There is nothing much to say The book is awesome It's written in a great way and I was completely immersed in the world Well I'm a Shakespeare real so no winder I liked the book But it's very interesting and I learned things I didn't know about Elizabethan England through the everyday objects


  8. Ana Ana says:

    This book was so engaging I read it in one train ride and was pleasantly surprised to learn how 16th century England was perceived on a nationally as well as internationally This perception is analysed through important objects retained from that period


  9. Judy Judy says:

    When we read Shakespeare in high school and college this would have made a wonderful companion piece A better understanding of the era would have made the plays come alive For example this is what MacGregor has to say about measuring timep 218 Before 1600 the great majority of clocks had just a single hour hand and the divisions of the hour were judged approximately; so what now looks to us like a conventional clock was in 1598 as for Richard II cutting edge technology It would be another 50 years before minute hands became standardThen he provides several examples from the plays that reference time As a first time reader of Shakespeare that would have given me something to watch no pun intended for while readingSimilarly I hadn't connected Shakespeare with the plague Apparently he was born during one outbreak and managed to survive several later ones During severe outbreaks the king closed the theaters making it difficult for those who wrote and acted to earn a living MacGregor points out that even though the plague was very much a part of every Londoner's life there's minimal reference to the plague in any plays from that time period Maybe Shakespeare and the other writers figured when people wanted to be entertained they didn't need to be reminded of their fearsThese are 2 of the 20 topicsobjects addressed in this book Religion and politics obviously shaped the tone of the times but I found the subtle aspects such as clocks caps and eating utensils to be the most intriguing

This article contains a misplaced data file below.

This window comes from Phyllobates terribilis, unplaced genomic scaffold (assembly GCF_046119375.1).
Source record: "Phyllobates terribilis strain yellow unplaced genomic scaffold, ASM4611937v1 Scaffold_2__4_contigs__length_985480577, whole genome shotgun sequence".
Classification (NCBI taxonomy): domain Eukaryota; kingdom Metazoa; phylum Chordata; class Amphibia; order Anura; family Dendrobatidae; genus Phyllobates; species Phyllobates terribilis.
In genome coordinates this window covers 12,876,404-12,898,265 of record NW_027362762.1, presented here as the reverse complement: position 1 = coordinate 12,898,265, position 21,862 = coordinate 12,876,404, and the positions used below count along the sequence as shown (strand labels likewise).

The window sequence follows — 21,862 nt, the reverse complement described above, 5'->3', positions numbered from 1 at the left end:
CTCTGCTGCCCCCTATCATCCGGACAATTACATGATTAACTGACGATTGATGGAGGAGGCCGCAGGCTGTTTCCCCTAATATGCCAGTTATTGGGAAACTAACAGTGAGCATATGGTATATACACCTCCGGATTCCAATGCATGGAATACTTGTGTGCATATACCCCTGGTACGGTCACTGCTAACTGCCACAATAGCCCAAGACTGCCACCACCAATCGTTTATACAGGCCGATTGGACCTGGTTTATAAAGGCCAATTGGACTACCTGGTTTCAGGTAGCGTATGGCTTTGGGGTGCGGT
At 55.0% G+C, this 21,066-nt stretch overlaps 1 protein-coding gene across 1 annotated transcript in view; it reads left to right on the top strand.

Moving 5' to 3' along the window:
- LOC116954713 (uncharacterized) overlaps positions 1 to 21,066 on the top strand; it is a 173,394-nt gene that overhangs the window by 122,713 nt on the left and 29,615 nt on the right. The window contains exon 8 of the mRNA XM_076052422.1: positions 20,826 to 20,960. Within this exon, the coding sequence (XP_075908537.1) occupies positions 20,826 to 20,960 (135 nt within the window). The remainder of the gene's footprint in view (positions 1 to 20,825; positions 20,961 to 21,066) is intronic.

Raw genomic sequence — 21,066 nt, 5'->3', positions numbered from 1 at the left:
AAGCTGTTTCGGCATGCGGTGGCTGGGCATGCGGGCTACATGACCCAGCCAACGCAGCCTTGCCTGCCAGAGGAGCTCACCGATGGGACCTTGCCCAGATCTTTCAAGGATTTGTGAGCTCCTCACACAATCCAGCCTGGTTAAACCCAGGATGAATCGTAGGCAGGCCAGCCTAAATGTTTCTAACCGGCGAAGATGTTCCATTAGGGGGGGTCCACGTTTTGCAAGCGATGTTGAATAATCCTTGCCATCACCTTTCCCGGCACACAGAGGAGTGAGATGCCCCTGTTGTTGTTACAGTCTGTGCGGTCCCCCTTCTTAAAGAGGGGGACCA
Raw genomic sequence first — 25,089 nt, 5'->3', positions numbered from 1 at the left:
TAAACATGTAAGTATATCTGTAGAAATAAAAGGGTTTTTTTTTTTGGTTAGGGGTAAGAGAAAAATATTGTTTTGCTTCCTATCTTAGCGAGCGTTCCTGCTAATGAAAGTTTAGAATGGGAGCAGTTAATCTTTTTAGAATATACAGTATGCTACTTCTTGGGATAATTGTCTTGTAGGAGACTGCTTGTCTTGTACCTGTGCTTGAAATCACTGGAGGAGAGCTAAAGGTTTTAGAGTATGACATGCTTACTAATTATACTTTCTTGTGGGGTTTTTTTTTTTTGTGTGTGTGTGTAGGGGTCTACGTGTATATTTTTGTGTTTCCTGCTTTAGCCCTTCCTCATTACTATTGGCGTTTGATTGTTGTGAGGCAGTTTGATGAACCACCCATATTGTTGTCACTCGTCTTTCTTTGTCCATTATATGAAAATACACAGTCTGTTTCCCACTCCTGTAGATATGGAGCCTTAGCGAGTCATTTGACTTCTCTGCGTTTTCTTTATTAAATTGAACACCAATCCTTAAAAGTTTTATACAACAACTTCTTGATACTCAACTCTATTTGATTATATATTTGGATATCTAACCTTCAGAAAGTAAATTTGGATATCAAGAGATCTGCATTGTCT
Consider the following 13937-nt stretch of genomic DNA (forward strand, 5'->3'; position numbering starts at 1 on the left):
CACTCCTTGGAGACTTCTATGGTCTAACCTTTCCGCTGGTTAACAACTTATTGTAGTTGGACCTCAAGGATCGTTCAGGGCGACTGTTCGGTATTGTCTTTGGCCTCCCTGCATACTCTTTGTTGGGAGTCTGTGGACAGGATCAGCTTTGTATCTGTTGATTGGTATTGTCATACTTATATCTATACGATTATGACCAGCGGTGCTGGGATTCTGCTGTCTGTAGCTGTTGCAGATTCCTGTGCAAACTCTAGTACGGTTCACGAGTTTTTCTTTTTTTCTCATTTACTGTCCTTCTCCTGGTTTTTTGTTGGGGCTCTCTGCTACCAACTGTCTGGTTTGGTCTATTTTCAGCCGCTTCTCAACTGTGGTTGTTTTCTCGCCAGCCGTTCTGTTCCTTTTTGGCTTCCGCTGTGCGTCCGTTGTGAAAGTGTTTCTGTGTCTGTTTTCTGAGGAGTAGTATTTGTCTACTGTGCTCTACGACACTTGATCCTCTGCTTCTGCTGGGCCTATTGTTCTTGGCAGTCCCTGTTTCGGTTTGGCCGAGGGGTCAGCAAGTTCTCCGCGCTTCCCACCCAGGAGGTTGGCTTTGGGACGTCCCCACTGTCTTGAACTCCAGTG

10. Laurel Hicks Laurel Hicks says:

    This book gave me a good concrete feel for Shakespeare’s age and how it may have been manifested in his plays Recommended